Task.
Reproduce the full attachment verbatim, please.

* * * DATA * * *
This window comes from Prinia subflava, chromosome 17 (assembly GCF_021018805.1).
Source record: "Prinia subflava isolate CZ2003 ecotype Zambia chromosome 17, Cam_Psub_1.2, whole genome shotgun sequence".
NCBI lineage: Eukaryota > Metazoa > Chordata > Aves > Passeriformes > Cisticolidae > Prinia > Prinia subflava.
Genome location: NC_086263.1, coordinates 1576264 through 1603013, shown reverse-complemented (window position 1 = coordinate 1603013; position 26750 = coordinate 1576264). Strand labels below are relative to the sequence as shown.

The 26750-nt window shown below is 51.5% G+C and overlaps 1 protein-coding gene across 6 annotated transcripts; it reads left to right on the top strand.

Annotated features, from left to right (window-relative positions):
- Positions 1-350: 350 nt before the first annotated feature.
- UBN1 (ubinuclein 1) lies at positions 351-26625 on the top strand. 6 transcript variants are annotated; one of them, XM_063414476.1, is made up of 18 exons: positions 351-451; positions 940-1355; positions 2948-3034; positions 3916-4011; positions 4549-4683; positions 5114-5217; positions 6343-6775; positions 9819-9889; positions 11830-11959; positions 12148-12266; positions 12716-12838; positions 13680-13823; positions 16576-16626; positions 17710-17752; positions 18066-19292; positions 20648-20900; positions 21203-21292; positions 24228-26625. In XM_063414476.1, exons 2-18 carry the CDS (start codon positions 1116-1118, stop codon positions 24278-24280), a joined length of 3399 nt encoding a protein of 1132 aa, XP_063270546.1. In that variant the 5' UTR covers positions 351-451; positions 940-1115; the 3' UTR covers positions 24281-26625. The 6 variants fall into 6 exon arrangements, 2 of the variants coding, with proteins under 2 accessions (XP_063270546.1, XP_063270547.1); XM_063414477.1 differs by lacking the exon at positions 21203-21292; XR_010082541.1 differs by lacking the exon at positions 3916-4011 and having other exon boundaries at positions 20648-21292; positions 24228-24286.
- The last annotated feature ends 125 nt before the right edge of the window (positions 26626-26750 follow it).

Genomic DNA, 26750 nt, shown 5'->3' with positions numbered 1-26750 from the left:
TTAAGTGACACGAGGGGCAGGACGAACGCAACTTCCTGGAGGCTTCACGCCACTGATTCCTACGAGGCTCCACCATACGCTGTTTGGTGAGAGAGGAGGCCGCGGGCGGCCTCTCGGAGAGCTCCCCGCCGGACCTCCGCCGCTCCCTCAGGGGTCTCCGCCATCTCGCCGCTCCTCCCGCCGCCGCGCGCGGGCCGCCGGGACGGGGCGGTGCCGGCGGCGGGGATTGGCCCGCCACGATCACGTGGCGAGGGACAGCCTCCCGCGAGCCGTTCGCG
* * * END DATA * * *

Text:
This window comes from Prinia subflava, chromosome 17 (assembly GCF_021018805.1).
Source record: "Prinia subflava isolate CZ2003 ecotype Zambia chromosome 17, Cam_Psub_1.2, whole genome shotgun sequence".
NCBI lineage: Eukaryota > Metazoa > Chordata > Aves > Passeriformes > Cisticolidae > Prinia > Prinia subflava.
Genome location: NC_086263.1, coordinates 1576264 through 1603013, shown reverse-complemented (window position 1 = coordinate 1603013; position 26750 = coordinate 1576264). Strand labels below are relative to the sequence as shown.

The 26750-nt window shown below is 51.5% G+C and overlaps 1 protein-coding gene across 6 annotated transcripts; it reads left to right on the top strand.

Annotated features, from left to right (window-relative positions):
- Positions 1-350: 350 nt before the first annotated feature.
- UBN1 (ubinuclein 1) lies at positions 351-26625 on the top strand. 6 transcript variants are annotated; one of them, XM_063414476.1, is made up of 18 exons: positions 351-451; positions 940-1355; positions 2948-3034; positions 3916-4011; positions 4549-4683; positions 5114-5217; positions 6343-6775; positions 9819-9889; positions 11830-11959; positions 12148-12266; positions 12716-12838; positions 13680-13823; positions 16576-16626; positions 17710-17752; positions 18066-19292; positions 20648-20900; positions 21203-21292; positions 24228-26625. In XM_063414476.1, exons 2-18 carry the CDS (start codon positions 1116-1118, stop codon positions 24278-24280), a joined length of 3399 nt encoding a protein of 1132 aa, XP_063270546.1. In that variant the 5' UTR covers positions 351-451; positions 940-1115; the 3' UTR covers positions 24281-26625. The 6 variants fall into 6 exon arrangements, 2 of the variants coding, with proteins under 2 accessions (XP_063270546.1, XP_063270547.1); XM_063414477.1 differs by lacking the exon at positions 21203-21292; XR_010082541.1 differs by lacking the exon at positions 3916-4011 and having other exon boundaries at positions 20648-21292; positions 24228-24286.
- The last annotated feature ends 125 nt before the right edge of the window (positions 26626-26750 follow it).

Genomic DNA, 26750 nt, shown 5'->3' with positions numbered 1-26750 from the left:
TTAAGTGACACGAGGGGCAGGACGAACGCAACTTCCTGGAGGCTTCACGCCACTGATTCCTACGAGGCTCCACCATACGCTGTTTGGTGAGAGAGGAGGCCGCGGGCGGCCTCTCGGAGAGCTCCCCGCCGGACCTCCGCCGCTCCCTCAGGGGTCTCCGCCATCTCGCCGCTCCTCCCGCCGCCGCGCGCGGGCCGCCGGGACGGGGCGGTGCCGGCGGCGGGGATTGGCCCGCCACGATCACGTGGCGAGGGACAGCCTCCCGCGAGCCGTTCGCG